John Wesley Harding with Black Prairie (Members of The Decemberists)

John Wesley Harding with Black Prairie (Members of The Decemberists)

Thu, January 17, 2013

Doors: 8:00 pm / Show: 9:00 pm

$15.00

This event is 21 and over

John Wesley Harding
John Wesley Harding
Wesley Stace was born in Hastings, Sussex in 1965, and educated at The King's School, Canterbury, and Jesus College, Cambridge. Under the name, John Wesley Harding, he has released 15 albums, ranging from traditional folk to full on pop music. His most recent pop release WHO WAS CHANGED AND WHO WAS DEAD (2009), recorded with The Minus Five, was a critical smash, garnering considerable airplay: the album is "terrifically catchy" (NEW YORKER), while Harding is "hyper-aware, expertly tweaking the lyricist's game at every turn" (LOS ANGELES TIMES), with "lyrics that dazzle" (WALL STREET JOURNAL). "Typically wry and acerbic" (BILLBOARD), the songs "reveal a greater maturity and lyrical polish..." making it "the most pleasing album Harding has made since his first studio effort, Here Comes the Groom" (ALL MUSIC GUIDE).

John Wesley Harding has been joined onstage by Lou Reed, Iggy Pop, John Prine, Bruce Springsteen (with whom he recorded a duet on his album AWAKE), Joan Baez, Peter Buck, Evan Dando, David Baddiel, Rick Moody, Tanya Donelly, Josh Ritter, Rosanne Cash, Colin Meloy, Scott MacCaughey and Robyn Hitchcock amongst others. He has appeared on Late Night with Conan O'Brien, The Late Show with David Letterman, and The Tonight Show with Jay Leno. His songs have been featured in films (including High Fidelity) and covered by other artists. His most recent record was "Songs of Misfortune", a (mostly) a capella recording by The Love Hall Tryst, featuring the ballads from his first novel, Misfortune. The recently released DVD "A Bloody Show" documents an epic show filmed at Bumbershoot in Seattle, featuring songs from Misfortune, on which JWH is accompanied by a rock band, a string quartet and The Love Hall Tryst, and readings from the novel.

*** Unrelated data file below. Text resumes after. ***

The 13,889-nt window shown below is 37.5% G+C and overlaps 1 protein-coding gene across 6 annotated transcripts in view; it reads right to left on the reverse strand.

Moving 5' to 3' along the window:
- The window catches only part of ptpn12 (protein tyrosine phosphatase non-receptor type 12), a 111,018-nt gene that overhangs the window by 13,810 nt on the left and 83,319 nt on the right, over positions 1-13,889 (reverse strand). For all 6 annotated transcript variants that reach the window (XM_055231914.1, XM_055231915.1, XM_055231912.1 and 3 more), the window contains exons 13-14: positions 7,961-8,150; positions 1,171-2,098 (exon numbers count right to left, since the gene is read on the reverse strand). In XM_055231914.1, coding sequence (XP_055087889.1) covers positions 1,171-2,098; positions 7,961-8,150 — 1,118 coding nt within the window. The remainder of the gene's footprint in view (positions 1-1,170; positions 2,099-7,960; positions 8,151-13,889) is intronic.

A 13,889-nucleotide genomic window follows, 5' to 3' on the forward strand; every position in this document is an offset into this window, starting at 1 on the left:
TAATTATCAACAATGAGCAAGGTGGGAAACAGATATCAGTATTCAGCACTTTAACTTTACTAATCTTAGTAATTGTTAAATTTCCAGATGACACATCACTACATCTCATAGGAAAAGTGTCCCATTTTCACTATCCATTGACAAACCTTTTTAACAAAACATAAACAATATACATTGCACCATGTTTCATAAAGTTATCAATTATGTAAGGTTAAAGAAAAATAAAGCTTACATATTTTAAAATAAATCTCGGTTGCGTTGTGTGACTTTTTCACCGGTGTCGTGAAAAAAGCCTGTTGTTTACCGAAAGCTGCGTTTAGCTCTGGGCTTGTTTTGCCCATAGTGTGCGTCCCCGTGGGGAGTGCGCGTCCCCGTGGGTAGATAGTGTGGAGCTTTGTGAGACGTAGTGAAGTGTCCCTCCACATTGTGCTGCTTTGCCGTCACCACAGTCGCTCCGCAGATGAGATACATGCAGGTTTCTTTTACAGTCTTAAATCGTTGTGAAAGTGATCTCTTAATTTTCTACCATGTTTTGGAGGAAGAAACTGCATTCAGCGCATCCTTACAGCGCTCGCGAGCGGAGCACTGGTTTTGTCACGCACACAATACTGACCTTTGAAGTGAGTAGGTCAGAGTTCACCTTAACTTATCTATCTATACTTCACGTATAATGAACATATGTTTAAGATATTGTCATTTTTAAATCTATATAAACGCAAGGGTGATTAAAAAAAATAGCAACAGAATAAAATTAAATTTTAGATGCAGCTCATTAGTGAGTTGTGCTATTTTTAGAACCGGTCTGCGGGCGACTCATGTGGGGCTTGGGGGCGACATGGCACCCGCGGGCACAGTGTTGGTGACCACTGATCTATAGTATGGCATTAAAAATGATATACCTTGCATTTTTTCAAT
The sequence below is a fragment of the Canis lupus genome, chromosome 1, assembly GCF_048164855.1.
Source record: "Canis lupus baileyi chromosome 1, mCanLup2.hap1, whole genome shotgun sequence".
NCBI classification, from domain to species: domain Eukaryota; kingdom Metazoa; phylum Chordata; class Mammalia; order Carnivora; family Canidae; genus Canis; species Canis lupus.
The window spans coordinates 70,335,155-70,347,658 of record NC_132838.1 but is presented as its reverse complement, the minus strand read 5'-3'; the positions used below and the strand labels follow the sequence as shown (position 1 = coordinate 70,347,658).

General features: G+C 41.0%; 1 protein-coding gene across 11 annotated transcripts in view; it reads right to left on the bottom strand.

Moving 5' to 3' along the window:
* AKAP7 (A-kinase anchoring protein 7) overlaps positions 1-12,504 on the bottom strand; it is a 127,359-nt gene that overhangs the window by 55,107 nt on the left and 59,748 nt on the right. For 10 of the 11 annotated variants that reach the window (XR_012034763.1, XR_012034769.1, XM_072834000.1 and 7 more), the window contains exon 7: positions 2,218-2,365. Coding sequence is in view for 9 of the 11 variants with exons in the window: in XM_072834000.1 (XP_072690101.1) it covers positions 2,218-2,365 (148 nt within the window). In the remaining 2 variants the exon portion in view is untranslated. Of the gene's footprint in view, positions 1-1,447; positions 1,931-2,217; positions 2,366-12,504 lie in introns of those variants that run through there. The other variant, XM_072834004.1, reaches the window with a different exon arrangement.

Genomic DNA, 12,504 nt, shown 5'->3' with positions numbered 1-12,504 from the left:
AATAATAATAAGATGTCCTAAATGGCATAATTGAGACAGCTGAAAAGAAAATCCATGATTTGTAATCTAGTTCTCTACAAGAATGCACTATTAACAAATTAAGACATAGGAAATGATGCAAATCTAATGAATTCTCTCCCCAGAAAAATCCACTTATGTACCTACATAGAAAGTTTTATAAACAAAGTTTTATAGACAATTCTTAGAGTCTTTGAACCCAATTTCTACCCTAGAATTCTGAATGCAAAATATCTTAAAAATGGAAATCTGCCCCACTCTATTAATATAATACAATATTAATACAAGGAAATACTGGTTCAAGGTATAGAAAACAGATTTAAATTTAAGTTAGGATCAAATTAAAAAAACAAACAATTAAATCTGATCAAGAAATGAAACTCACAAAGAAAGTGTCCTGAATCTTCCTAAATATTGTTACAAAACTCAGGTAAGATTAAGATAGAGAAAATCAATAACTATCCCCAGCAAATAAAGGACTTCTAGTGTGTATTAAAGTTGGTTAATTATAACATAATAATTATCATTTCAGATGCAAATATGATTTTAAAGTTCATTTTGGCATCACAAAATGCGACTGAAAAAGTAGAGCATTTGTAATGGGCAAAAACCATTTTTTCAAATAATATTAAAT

His series of "Cabinet of Wonders" variety shows in Spring 2009 in New York City at Le Poisson Rouge included appearances by Rosanne Cash, Graham Parker, Josh Ritter, Rick Moody, Colson Whitehead and Jonathan Ames. It's "a brilliant evening of laid-back fun" (VILLAGE VOICE) and "one of the most whip-smart variety shows on the market" (PORTLAND TRIBUNE). A further series in the fall of 2009 at the same venue will feature, among others: A.C.Newman, Rhett Miller, Steven Page, Eugene Mirman, David Gates, John Roderick, Jon Auer, Tanya Donelly, Patrick McGrath, Todd Barry, Steve Almond and Stephen Elliott. The shows will also feature his NYC band, The English UK.

His first novel, MISFORTUNE, under his real name Wesley Stace, was published to great acclaim in 2004 by Little, Brown (USA) and Jonathan Cape (UK) - translations followed in Italy, France (where it has become a bestseller), Holland, Taiwan, Japan, Spain and Israel. It was nominated for The Guardian First Book Award, The Commonwealth Writers' Prize, The James Tiptree, Jr. Award, listed as one of the books of the year in The Washington Post and The Boston Phoenix, and was one of Amazon's Top Ten Novels of the Year. MISFORTUNE has been optioned, and the script has been finished.

His second novel, BY GEORGE, was published in August 2007; it was one of the New York Public Library's Books To Remember of 2007, and Booklist Editor's Choice for books of the year. He has recently completed his third , CHARLES JESSOLD, CONSIDERED AS A MURDERER (to be published by Jonathan Cape in the UK in Sept 2010). Stace is currently artist-in-residence at Fairleigh Dickinson University, NJ, where he curates the Words & Music Festival. He reviews for the Times Literary Supplement.

He has lived in America since 1991, and resides in Fort Greene, Brooklyn with his wife Abbey, daughter Tilda and son Wyn.
Black Prairie
Black Prairie
On Black Prairie’s debut, Feast of the Hunters’ Moon, listeners caught an introduction
to the broad musical inclinations of Decemberists members Chris Funk, Nate Query
and Jenny Conlee and fellow Portland musicians Annalisa Tornfelt and Jon Neufeld,
classic instrumental string-band tones mixing with the vibrant bounce of Romani
music and bursts of Tornfelt vocal-led pop.

The new A Tear in the Eye is a Wound in the Heart — out September 18 via Sugar Hill
Records — goes far deeper than an introduction, offering a more intimate, layered
look into the five bandmates’ predilections and abilities, and a snapshot of a group
that’s grown from a side project into a focused, full-fledged band.